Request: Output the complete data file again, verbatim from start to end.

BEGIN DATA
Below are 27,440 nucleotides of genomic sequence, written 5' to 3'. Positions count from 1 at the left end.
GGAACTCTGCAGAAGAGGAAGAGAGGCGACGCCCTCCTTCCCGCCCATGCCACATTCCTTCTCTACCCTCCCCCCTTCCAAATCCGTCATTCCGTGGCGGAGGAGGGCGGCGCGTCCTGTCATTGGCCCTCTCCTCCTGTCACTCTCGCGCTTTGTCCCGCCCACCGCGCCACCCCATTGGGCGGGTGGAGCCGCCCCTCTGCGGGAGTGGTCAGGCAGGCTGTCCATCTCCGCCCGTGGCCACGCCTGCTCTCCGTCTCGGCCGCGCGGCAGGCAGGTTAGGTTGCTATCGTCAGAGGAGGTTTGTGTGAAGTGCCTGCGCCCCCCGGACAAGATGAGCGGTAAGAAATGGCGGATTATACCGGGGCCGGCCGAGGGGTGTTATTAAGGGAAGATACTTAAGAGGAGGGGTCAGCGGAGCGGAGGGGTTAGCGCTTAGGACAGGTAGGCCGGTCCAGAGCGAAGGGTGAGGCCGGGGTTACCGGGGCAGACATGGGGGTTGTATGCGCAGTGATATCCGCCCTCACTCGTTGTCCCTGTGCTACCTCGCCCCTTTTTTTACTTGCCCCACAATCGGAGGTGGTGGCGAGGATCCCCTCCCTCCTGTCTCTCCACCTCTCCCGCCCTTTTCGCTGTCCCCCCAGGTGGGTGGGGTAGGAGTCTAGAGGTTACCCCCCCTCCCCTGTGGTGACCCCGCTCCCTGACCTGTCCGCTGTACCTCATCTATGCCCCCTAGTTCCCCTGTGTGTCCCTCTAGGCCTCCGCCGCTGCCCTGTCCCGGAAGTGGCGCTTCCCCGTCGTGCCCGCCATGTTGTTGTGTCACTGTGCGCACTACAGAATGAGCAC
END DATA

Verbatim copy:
Below are 27,440 nucleotides of genomic sequence, written 5' to 3'. Positions count from 1 at the left end.
GGAACTCTGCAGAAGAGGAAGAGAGGCGACGCCCTCCTTCCCGCCCATGCCACATTCCTTCTCTACCCTCCCCCCTTCCAAATCCGTCATTCCGTGGCGGAGGAGGGCGGCGCGTCCTGTCATTGGCCCTCTCCTCCTGTCACTCTCGCGCTTTGTCCCGCCCACCGCGCCACCCCATTGGGCGGGTGGAGCCGCCCCTCTGCGGGAGTGGTCAGGCAGGCTGTCCATCTCCGCCCGTGGCCACGCCTGCTCTCCGTCTCGGCCGCGCGGCAGGCAGGTTAGGTTGCTATCGTCAGAGGAGGTTTGTGTGAAGTGCCTGCGCCCCCCGGACAAGATGAGCGGTAAGAAATGGCGGATTATACCGGGGCCGGCCGAGGGGTGTTATTAAGGGAAGATACTTAAGAGGAGGGGTCAGCGGAGCGGAGGGGTTAGCGCTTAGGACAGGTAGGCCGGTCCAGAGCGAAGGGTGAGGCCGGGGTTACCGGGGCAGACATGGGGGTTGTATGCGCAGTGATATCCGCCCTCACTCGTTGTCCCTGTGCTACCTCGCCCCTTTTTTTACTTGCCCCACAATCGGAGGTGGTGGCGAGGATCCCCTCCCTCCTGTCTCTCCACCTCTCCCGCCCTTTTCGCTGTCCCCCCAGGTGGGTGGGGTAGGAGTCTAGAGGTTACCCCCCCTCCCCTGTGGTGACCCCGCTCCCTGACCTGTCCGCTGTACCTCATCTATGCCCCCTAGTTCCCCTGTGTGTCCCTCTAGGCCTCCGCCGCTGCCCTGTCCCGGAAGTGGCGCTTCCCCGTCGTGCCCGCCATGTTGTTGTGTCACTGTGCGCACTACAGAATGAGCAC